AOPA has learned that in developing President Bush's first budget request, the Office of Management and Budget (OMB) is leaning toward not honoring last year's AIR-21 agreement unlocking the aviation trust fund. If this decision were to be enacted by Congress, it would slow down deployment of new air traffic control modernization equipment, delay airport infrastructure upgrades, and place serious strains on vital programs such as controller training.
Top Republican and Democratic Members of the House Transportation Committee are taking steps to ensure the AIR-21 increases will indeed take place. Yesterday U.S. Rep. Don Young (R-Alaska), the chairman of the Transportation and Infrastructure Committee (T&I), and Rep. Jim Oberstar (D-Minn.), the ranking Democrat of the T&I Committee, sent a letter to the president requesting that he fully fund the $53 billion in highway and aviation projects previously approved by Congress.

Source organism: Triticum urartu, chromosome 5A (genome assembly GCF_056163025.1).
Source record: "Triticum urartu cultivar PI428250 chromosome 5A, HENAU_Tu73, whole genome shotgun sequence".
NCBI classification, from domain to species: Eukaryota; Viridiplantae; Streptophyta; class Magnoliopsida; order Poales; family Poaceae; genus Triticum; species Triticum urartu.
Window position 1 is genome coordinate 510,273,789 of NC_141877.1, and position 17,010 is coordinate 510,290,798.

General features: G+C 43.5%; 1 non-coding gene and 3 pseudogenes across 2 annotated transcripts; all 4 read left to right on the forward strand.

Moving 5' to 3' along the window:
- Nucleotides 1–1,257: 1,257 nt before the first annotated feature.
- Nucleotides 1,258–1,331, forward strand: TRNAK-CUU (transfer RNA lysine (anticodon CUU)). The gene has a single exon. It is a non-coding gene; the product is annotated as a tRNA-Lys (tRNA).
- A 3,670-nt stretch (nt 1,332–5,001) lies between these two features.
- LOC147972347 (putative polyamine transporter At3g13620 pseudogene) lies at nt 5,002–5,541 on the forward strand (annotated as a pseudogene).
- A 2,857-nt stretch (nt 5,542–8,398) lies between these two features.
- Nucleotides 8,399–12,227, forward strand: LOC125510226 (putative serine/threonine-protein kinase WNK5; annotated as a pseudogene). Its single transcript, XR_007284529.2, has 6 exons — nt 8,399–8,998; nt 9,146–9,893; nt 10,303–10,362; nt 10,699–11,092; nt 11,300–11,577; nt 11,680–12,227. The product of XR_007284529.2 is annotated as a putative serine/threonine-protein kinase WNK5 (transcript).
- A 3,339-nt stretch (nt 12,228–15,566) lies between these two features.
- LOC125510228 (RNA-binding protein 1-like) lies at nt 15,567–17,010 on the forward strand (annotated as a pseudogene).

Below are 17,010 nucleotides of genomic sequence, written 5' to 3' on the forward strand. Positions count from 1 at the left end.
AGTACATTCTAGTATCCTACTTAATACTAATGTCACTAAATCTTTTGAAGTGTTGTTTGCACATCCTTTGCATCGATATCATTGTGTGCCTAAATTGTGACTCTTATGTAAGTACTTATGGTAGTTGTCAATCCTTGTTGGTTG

"These funding levels are critical to modernizing our surface transportation and aviation infrastructure—both of which are experiencing increasing gridlock," Young and Oberstar wrote.
The chairman of the Senate Budget Committee, Pete Domenici (N.M.), has argued that based on new budget projections, it is possible to enact President Bush's proposed $1.6 trillion tax cut as well as new spending for prescription drugs and increased defense and education spending—provided other spending grows only at the rate of inflation.
But FAA operational spending is expected to grow at a rate well beyond annual inflation, putting pressure on Congress to either cut other unrelated spending below the inflation rate or perhaps undermine the previously agreed upon increases for FAA modernization and airport infrastructure, an approach OMB appears to be taking.
Unlocking the aviation trust fund is a key element to preventing user fees, and AOPA will join Chairman Young and Representative Oberstar in the fight for full funding of AIR-21.
[See also " On Capitol Hill."]